There is a concerning escalation in the number of senior executives, including Chief Financial Officers, willing to make cash payments to win business.
Ernst & Young’s 2012 Global Fraud Survey, Growing Beyond: A Place for Integrity, shows fifteen percent of senior executives polled at leading companies around the world are willing to make cash payments to win or retain business, up from 9% in 2010.
More than 1700 executives across 43 countries, including CFOs and heads of legal, compliance and internal audit, were surveyed for their views of fraud, bribery and corruption.
For a growing number of executives, the pressure to meet revenue growth targets is undermining their commitment to compliance with policies and the law. The competitive landscape continues to be distorted by unethical conduct.
Over a third of the respondents believe corruption is widespread in their country and this is perceived to be significantly higher in rapid-growth markets (e.g., Brazil - 84%, Indonesia - 72%, Turkey - 52%).
Financial statement fraud remains an important risk across many jurisdictions. Indeed, fifteen percent of respondents in Far East Asia think that financial performance misstatement can be justified.
CFOs are among the most influential executives reporting to the board on fraud, bribery and corruption issues. The results from the nearly 400 CFOs surveyed, however, suggest that a concerning minority could be part of the problem.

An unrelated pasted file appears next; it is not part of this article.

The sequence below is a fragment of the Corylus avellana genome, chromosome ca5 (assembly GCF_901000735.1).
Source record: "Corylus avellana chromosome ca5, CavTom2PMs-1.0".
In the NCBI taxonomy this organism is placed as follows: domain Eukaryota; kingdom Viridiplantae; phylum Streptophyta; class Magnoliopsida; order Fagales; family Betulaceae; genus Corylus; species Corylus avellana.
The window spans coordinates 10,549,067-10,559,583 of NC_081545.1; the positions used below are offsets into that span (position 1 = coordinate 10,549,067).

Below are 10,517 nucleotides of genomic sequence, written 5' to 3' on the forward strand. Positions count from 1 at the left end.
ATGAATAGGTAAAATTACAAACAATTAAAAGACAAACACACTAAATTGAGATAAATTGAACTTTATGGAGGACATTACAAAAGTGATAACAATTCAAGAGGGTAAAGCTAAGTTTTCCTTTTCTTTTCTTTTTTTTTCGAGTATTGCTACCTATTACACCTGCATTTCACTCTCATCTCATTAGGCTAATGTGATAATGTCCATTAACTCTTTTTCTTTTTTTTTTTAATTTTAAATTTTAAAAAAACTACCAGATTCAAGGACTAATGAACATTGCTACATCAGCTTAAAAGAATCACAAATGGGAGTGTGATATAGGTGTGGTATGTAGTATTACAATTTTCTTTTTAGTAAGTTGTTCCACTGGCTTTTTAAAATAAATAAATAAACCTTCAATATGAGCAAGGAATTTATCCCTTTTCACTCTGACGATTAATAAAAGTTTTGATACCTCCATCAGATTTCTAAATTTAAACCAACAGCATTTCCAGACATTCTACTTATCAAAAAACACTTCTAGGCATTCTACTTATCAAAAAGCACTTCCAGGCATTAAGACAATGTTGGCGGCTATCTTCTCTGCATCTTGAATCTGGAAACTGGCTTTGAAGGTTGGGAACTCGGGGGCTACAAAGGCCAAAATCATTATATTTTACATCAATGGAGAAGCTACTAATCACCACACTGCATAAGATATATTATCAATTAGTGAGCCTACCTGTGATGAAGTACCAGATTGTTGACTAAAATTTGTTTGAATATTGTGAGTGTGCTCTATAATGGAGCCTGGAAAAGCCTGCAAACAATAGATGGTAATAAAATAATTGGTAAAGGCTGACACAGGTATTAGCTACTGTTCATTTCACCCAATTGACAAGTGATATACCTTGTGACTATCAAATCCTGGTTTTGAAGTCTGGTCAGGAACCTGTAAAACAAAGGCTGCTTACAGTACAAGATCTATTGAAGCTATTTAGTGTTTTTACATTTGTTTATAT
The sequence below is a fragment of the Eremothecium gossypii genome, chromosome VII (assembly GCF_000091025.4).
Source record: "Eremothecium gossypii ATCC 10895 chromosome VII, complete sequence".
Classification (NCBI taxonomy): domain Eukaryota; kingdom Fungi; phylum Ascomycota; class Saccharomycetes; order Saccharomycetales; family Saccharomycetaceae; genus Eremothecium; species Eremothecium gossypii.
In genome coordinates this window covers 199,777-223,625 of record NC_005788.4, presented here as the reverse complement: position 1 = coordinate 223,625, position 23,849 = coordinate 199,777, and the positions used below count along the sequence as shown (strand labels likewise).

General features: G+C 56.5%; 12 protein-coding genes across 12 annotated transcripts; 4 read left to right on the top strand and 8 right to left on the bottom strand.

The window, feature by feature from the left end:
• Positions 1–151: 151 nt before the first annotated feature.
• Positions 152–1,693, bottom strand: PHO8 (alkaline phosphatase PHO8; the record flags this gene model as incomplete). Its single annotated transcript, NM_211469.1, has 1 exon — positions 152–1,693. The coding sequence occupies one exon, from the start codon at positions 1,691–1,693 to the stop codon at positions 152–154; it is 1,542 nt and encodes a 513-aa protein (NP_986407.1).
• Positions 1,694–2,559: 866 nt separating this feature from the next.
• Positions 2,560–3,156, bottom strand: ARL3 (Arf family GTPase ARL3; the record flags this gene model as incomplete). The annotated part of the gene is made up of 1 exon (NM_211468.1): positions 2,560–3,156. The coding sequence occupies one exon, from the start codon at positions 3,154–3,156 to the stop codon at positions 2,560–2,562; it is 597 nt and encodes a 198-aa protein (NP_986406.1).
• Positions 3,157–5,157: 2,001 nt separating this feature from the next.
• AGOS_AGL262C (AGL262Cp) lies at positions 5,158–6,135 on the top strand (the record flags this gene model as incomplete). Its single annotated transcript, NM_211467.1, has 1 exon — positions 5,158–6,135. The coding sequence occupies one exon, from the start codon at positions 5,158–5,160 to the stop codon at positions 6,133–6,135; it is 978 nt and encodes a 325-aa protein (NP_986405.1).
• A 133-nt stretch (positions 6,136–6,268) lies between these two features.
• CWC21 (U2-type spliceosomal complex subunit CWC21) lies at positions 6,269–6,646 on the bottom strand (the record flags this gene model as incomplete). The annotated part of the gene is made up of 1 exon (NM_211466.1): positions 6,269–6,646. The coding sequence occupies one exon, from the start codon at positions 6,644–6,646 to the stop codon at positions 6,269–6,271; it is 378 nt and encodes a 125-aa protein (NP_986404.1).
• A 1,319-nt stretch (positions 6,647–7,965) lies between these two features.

Fifteen percent of the CFOs surveyed said they would be willing to make cash payments to win business and 4% said they would be willing to misstate financial performance.
Ernst & Young notes that this group of executives is not large in absolute numbers but, given their responsibility, they represent a huge risk to their businesses and their boards.
“The CFOs that we work with are invariably committed to extremely high ethical standards," says David Stulb, Global Leader of Ernst & Young’s Fraud Investigation & Disputes Services practice. "But the CFO’s increasing influence within companies means they have a key role in preventing fraud, bribery
or corruption and they need to redouble their efforts to set the right tone."
Stulb says CFOs need to ensure that they themselves are trained, that they increase their awareness of the risks while clearly demonstrating support for anti-corruption initiatives.
Managing third parties and risk from acquisitions
Companies pursuing opportunities in rapid-growth markets face specific risks that are not always being managed effectively, according to the survey. For example, due diligence on third parties is expected by regulators - it is required under both the US Foreign and Corrupt Practices Act and the UK Bribery Act -, but almost half the respondents (44%) reported that background checks were not being performed.
Many businesses are also exposed to additional risk, having failed to conduct appropriate anti-corruption due diligence before and after acquisitions.
For US-based companies, this type of due diligence is the norm – 84% either always or very frequently conduct it pre-acquisition. Elsewhere the frequency is much lower (32% in China, 9% in Nigeria).
"Boards need effective channels of communication with contacts across the finance function and other executives within the business to ensure that they have a full and an accurate picture of compliance," says Stulb.
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